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CNN apologizes for defying court order by broadcasting Noriega tapes

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CNN apologizes for defying court order by broadcasting Noriega tapes12/27/94 FLORIDA -- The Cable News Network apologized in late December…

CNN apologizes for defying court order by broadcasting Noriega tapes

12/27/94

FLORIDA — The Cable News Network apologized in late December for violating a federal court order prohibiting CNN from broadcasting conversations between deposed Panamanian dictator Manuel Noriega and his lawyers. The network will also reimburse $85,000 in legal fees the federal government spent to obtain the network’s criminal contempt conviction in the matter.

Judge William Hoeveler of the U.S. District Court for the Southern District of Florida, who had issued the original order in November 1990, convicted CNN of criminal contempt in early November 1994. He told the network in his mid-December 1994 sentence that it could broadcast an apology and pay the fees, or face a larger fine. The law does not limit the contempt fine a judge may impose. Judge Hoeveler said that his sentence was meant to reinforce the court’s authority.

CNN broadcast the text on December 19 while an anchor read the apology off-screen. “On further consideration,” the statement approved by Judge Hoeveler said, “CNN realizes that it was in error in defying the order of the court and publishing the Noriega tape while appealing the court’s order.”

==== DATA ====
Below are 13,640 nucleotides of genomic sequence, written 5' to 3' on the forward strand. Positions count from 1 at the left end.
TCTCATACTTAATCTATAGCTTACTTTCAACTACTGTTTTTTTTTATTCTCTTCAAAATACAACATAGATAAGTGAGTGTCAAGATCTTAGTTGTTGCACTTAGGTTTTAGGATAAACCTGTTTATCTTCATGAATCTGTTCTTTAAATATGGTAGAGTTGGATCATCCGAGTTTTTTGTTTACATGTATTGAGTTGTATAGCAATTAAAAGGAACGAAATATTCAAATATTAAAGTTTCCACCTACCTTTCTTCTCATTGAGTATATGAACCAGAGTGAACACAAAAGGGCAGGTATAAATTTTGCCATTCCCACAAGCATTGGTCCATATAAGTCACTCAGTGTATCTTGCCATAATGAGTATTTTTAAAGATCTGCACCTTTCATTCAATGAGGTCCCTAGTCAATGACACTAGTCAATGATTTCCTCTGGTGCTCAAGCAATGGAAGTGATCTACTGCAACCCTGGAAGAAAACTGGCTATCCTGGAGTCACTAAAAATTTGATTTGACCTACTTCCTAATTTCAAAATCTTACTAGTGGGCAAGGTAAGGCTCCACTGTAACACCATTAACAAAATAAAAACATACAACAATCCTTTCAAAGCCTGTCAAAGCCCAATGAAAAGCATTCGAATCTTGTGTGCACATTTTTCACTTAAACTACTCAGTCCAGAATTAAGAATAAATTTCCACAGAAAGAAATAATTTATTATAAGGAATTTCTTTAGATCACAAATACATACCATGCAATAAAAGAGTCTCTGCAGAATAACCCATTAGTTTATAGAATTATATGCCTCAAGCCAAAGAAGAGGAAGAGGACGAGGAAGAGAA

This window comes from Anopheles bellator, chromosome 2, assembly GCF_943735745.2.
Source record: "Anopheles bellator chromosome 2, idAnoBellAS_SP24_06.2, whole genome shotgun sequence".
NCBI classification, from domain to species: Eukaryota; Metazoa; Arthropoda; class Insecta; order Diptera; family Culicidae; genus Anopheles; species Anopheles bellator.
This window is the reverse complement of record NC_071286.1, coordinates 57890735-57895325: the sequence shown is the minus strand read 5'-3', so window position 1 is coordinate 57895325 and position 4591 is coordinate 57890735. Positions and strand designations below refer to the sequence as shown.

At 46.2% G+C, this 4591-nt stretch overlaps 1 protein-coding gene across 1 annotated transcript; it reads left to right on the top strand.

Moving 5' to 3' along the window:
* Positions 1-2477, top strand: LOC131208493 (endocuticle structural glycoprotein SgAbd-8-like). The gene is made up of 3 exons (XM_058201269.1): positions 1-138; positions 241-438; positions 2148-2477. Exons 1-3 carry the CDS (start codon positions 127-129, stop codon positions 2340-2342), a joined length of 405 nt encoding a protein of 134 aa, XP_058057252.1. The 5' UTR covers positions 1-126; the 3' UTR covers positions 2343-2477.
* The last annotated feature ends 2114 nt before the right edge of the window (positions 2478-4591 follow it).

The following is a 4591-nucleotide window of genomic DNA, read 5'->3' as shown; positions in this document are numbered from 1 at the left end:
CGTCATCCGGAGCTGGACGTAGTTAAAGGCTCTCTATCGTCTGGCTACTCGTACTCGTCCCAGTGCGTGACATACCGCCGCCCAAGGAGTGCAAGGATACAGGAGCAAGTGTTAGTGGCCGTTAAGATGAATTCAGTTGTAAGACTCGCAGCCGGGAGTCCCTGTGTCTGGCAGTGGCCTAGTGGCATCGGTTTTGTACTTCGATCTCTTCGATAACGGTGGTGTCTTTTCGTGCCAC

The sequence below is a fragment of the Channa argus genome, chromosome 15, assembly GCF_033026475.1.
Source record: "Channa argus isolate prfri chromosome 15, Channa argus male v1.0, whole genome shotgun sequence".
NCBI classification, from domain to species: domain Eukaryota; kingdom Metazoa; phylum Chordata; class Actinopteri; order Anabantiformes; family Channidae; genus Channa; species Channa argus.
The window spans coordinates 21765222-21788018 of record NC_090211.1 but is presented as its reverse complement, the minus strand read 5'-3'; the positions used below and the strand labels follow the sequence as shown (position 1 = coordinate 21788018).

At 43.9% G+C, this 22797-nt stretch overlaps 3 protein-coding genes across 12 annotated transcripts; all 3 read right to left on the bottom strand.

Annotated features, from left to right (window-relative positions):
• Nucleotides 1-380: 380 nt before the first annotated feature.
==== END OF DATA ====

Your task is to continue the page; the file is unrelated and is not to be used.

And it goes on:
The network aired the statement on CNN and its Headline News channel over two days. The air time was meant to approximate the duration of CNN’s broadcasts of the Noriega tapes.

Judge Hoeveler had ordered CNN four years ago not to broadcast jailhouse telephone conversations Noriega had with his lawyers that corrections officials taped. Nonetheless, CNN aired the tapes eleven times between Nov. 9 and 10, 1990, while it appealed the order. Headline News reported 43 times that the network was defying the order. The network said it was intentionally disobeying the court because CNN believed the order was an invalid prior restraint.

The U.S. Court of Appeals in Atlanta (11th Cir.) upheld Hoeveler’s order in early November 1990. CNN asked the U.S. Supreme Court to stay Hoeveler’s order and review the case but the Court refused in mid-November.

Both courts concluded that Noriega’s right to a fair trial on federal drug charges outweighed the First Amendment interests in publication. Noriega was eventually convicted and sentenced to 40 years in prison.

(U.S. v. CNN; Media Counsel: John Dalton, Atlanta)